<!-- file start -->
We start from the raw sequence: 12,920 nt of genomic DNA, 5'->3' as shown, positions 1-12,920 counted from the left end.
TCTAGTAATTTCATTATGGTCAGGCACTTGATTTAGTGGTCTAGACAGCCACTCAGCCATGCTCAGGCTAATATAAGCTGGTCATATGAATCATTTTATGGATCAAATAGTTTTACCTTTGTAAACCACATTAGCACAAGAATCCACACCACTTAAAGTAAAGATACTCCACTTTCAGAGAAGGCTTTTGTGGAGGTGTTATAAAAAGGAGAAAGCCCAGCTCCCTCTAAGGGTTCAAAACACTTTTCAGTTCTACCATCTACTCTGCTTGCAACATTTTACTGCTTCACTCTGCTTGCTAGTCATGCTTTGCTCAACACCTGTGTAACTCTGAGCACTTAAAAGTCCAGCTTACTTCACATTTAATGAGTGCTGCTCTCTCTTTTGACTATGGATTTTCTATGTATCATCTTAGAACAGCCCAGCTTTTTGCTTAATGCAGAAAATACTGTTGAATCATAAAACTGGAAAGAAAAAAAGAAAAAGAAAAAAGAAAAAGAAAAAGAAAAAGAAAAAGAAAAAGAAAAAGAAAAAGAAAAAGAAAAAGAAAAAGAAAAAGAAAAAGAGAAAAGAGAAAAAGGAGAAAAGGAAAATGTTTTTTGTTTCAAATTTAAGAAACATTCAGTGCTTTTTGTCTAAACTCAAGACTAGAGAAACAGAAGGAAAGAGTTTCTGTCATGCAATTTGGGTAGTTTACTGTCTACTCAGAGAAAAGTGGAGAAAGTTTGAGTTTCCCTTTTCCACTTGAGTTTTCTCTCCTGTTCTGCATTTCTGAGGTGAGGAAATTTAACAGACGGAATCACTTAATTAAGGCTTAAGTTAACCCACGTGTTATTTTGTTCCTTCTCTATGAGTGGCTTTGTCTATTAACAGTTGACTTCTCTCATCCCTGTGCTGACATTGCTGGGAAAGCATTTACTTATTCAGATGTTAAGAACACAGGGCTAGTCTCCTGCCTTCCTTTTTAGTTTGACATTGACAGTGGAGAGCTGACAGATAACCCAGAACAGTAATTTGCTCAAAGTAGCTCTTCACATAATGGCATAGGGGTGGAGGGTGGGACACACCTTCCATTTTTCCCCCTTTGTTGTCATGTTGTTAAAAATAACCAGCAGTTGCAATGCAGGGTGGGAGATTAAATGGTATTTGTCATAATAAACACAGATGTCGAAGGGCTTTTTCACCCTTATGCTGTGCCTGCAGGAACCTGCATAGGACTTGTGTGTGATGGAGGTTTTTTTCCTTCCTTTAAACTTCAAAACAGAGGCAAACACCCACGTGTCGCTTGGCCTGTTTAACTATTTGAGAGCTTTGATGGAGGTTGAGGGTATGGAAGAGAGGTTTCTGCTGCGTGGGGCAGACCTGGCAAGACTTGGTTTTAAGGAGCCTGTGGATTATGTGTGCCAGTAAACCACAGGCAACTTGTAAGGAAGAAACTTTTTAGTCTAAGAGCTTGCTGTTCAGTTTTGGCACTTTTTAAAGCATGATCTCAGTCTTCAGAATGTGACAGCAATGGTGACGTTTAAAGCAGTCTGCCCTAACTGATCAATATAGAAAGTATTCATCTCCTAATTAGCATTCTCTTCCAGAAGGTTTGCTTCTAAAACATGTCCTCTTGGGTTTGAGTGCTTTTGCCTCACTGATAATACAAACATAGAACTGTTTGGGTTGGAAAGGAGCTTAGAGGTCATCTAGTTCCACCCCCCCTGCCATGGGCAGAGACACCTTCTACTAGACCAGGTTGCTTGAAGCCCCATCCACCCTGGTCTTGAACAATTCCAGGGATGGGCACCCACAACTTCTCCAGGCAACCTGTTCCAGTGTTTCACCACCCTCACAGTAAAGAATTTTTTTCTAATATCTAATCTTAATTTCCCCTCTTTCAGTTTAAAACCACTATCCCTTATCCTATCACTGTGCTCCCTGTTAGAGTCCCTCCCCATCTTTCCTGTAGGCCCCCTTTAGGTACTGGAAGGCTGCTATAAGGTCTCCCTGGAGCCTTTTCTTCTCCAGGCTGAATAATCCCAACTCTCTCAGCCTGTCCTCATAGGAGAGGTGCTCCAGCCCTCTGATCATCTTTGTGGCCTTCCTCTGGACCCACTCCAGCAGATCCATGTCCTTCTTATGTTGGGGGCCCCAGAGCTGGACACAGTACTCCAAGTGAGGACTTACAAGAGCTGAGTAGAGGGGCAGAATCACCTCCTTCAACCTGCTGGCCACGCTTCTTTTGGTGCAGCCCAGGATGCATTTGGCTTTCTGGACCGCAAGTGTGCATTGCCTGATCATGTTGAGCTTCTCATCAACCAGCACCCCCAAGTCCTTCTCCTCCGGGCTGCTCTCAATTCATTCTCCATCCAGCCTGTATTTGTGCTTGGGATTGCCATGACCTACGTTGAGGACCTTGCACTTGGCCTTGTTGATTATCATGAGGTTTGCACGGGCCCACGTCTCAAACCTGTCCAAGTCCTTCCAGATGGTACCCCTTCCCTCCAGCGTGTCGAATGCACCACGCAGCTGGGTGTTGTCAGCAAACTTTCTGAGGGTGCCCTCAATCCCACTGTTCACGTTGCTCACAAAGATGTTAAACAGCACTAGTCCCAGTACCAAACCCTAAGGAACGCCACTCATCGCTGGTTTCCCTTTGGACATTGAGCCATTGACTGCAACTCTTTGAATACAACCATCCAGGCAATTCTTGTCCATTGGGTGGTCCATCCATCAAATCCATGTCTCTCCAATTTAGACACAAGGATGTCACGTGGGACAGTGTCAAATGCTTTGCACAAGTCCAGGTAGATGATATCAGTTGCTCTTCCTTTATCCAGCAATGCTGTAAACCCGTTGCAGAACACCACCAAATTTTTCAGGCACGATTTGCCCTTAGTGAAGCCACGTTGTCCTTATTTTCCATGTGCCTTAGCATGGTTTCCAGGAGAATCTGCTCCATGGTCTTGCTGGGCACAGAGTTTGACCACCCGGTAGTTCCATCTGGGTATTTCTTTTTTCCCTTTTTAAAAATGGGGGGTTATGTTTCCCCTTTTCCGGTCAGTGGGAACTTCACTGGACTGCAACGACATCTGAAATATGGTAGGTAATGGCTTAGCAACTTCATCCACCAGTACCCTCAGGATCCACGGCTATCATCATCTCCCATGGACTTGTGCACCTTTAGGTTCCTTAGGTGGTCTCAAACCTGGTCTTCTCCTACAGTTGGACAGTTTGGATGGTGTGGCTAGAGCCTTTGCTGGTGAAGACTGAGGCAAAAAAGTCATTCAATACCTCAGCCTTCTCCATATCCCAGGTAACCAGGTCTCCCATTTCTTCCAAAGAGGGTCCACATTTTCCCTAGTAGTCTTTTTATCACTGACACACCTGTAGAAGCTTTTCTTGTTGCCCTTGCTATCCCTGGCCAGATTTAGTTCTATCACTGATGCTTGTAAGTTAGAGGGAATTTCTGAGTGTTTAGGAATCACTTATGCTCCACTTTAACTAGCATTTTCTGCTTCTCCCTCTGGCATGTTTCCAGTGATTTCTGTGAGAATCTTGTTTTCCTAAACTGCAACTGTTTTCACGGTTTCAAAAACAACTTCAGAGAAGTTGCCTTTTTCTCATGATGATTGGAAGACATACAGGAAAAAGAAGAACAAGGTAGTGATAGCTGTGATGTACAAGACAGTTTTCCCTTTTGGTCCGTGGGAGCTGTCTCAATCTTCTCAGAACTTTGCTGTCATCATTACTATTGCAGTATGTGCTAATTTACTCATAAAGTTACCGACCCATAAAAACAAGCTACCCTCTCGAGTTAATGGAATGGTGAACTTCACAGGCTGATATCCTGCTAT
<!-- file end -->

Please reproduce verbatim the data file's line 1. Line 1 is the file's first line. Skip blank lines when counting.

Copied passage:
We start from the raw sequence: 12,920 nt of genomic DNA, 5'->3' as shown, positions 1-12,920 counted from the left end.